Accidently Added Brake Fluid to Power Steering

If you accidentally added brake fluid to the power steering reservoir, don't panic!

Power steering fluid and hydraulic fluid have different properties and no car manufacturer recommends mixing the two fluids. One reason is that the power steering fluid is petroleum-based and the brake fluid is glycol-based.

 

Brake fluid can not lubricate or sustain the pressure that the power system requires. If you accidentally add brake fluid to the power steering it is recommended to flush the power steering system immediately and add the recommended power steering fluid. 

According to our certified mechanics and numerous owners' manuals, it is not recommended to mix power steering fluid and brake fluid.

Adding brake fluid to the power steering reservoir can damage the power steering system. Adding brake fluid to the power steering system can damage the power steering pump and seals if it isn't removed promptly. 

Added brake fluid to power steering pump reservoir accidently a little bit

If you add brake fluid to the power steering system, don't start the engine. Instead, use a suction pump or syringe to remove as much fluid as possible from the power steering reservoir.

Fill the power steering reservoir up to the correct level using the recommended power steering fluid for your car. 

Power steering pump

If you have driven for a few hundred miles or have started the engine even after the incident, the brake fluid has mixed with power steering fluid and most likely reached all components of the power steering system.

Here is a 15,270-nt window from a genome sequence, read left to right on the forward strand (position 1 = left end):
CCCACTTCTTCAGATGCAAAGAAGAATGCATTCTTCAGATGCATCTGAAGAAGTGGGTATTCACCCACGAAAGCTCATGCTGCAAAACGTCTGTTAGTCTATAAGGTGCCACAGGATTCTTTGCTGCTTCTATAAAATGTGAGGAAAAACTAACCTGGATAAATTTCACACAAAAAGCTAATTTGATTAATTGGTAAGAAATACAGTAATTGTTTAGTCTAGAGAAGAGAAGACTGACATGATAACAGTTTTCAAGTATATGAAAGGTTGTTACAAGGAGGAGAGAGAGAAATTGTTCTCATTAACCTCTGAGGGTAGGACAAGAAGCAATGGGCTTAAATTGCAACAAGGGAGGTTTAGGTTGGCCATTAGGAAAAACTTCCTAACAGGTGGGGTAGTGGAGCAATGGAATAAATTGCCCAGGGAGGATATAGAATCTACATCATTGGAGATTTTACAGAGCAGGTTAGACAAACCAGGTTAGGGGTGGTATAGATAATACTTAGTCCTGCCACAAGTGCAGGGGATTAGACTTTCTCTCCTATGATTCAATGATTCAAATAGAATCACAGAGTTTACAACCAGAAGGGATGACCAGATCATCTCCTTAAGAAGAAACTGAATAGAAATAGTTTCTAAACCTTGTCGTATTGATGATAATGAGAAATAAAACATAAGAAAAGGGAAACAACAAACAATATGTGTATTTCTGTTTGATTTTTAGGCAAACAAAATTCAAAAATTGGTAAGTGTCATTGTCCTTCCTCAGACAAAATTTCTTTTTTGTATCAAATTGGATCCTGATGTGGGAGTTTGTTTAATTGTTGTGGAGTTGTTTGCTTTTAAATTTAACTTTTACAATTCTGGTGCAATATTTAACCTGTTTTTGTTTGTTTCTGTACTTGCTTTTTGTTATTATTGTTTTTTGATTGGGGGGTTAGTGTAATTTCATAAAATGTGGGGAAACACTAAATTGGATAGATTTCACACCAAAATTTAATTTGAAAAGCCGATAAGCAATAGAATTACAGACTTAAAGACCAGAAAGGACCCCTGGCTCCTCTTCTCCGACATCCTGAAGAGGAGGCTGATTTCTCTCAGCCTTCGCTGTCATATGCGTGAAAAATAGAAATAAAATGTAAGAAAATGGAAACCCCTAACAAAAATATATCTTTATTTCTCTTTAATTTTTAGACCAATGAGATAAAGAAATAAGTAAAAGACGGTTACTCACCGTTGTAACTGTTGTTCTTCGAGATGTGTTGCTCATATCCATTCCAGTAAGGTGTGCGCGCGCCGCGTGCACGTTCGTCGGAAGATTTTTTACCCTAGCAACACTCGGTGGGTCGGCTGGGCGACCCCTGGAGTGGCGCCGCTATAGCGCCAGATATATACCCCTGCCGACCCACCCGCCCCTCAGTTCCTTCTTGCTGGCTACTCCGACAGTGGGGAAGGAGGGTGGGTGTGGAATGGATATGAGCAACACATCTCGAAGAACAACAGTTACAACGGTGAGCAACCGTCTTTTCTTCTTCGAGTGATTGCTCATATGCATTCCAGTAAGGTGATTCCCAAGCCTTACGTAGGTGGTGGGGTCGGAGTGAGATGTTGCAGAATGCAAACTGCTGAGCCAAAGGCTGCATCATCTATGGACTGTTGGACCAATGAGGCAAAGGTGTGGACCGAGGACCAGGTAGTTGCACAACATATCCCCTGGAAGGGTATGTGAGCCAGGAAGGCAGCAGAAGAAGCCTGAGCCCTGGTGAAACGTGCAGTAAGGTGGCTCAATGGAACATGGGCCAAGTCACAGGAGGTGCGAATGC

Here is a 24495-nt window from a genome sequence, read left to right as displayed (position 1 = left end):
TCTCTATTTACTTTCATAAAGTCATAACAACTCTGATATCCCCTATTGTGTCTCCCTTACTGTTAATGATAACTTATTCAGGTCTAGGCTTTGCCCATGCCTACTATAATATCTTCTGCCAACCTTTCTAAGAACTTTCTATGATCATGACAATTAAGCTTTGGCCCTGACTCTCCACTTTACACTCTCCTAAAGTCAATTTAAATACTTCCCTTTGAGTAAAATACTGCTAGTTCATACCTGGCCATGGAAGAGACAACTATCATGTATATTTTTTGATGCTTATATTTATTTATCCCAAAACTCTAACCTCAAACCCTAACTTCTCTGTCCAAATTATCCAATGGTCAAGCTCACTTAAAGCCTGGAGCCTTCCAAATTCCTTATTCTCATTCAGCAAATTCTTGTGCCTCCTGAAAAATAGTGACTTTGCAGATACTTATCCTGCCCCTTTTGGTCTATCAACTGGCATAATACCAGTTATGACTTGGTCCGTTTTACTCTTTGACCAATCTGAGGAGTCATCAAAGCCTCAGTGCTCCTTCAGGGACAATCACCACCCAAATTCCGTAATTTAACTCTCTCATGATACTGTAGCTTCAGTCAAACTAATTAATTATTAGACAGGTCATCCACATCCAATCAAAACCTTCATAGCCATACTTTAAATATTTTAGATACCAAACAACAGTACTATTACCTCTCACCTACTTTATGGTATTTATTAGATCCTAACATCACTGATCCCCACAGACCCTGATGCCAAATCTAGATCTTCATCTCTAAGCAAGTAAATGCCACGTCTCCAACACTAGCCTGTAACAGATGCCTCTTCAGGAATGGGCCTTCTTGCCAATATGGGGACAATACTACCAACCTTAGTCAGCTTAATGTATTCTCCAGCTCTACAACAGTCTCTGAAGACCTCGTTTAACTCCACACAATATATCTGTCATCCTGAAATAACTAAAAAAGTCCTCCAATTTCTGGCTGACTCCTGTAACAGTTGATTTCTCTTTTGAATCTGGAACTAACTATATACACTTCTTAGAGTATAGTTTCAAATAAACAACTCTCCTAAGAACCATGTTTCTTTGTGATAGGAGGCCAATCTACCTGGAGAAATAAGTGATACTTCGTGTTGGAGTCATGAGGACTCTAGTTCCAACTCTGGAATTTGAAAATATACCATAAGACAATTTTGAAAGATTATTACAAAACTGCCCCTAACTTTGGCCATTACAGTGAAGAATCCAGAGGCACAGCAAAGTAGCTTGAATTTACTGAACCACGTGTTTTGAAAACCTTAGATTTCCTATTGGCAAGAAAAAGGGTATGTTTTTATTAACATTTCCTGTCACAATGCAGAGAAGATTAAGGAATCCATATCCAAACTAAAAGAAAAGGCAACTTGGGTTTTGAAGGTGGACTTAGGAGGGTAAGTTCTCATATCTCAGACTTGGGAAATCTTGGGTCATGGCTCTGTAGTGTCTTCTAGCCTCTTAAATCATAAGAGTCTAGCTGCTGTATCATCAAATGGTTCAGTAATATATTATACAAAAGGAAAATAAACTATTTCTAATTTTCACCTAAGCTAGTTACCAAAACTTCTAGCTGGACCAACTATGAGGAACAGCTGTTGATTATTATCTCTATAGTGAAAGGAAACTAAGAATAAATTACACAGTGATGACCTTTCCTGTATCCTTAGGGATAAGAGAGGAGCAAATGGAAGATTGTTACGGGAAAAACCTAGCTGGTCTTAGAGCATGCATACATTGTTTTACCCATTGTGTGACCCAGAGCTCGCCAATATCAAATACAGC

The recommended repair is to complete a power steering system flush. A mechanic will have to disconnect the return line to the power steering pump and extract all the old fluid then fill it with the correct fluid. A power steering fluid flush is recommended if you added even a small amount of brake fluid to the power steering pump and then started the engine. 

Why should you not mix brake and power steering fluid? 

Brake fluid, when added to the power steering fluid, changes the chemistry of the power steering fluid. Properties of the power steering fluid change can lead to the damage or premature failure of the power steering pump and rack seals.

A small amount of brake fluid added to the power steering reservoir

If you only added a tiny bit of power steering fluid to the brake reservoir, don't panic.

Don't start the engine, or the brake fluid will mix with the power steering fluid. 

Use a syringe or fluid transfer pump to remove all of the fluid from the power steering reservoir. 

Then add the correct power steering fluid to the power steering reservoir. 

Should I take my car to the dealer if I added brake fluid to the power steering fluid reservoir? 

If you added brake fluid to the power steering reservoir and your car is under warranty, we recommend to not take the vehicle to the dealer to fix the issue. Instead, take the vehicle to an independent car shop and have them fix the problem. 

The reason why you shouldn't take the car to the dealer if it is under warranty: 

  • The dealer may record this incident which can void your vehicle warranty. 
  • Even if the vehicle is under warranty, you will still pay for this service. 
  • Any reputable and honest repair shop will be able to complete flush your power steering system at a lower cost than the dealership.  

Can you substitute power steering fluid with brake fluid? 

No. Only use the recommended power steering fluid recommended by the manufacturer. Do not power steering fluid with brake fluid, or you will damage the steering system in your car. 


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Accidently Added Brake Fluid to Power Steering Brake fluid can not lubricate or sustain the pressure that the power system requires. If you accidentally add brake fluid to the power steering it is recommended to flush the power steering system immediately and add the recommended power steering fluid.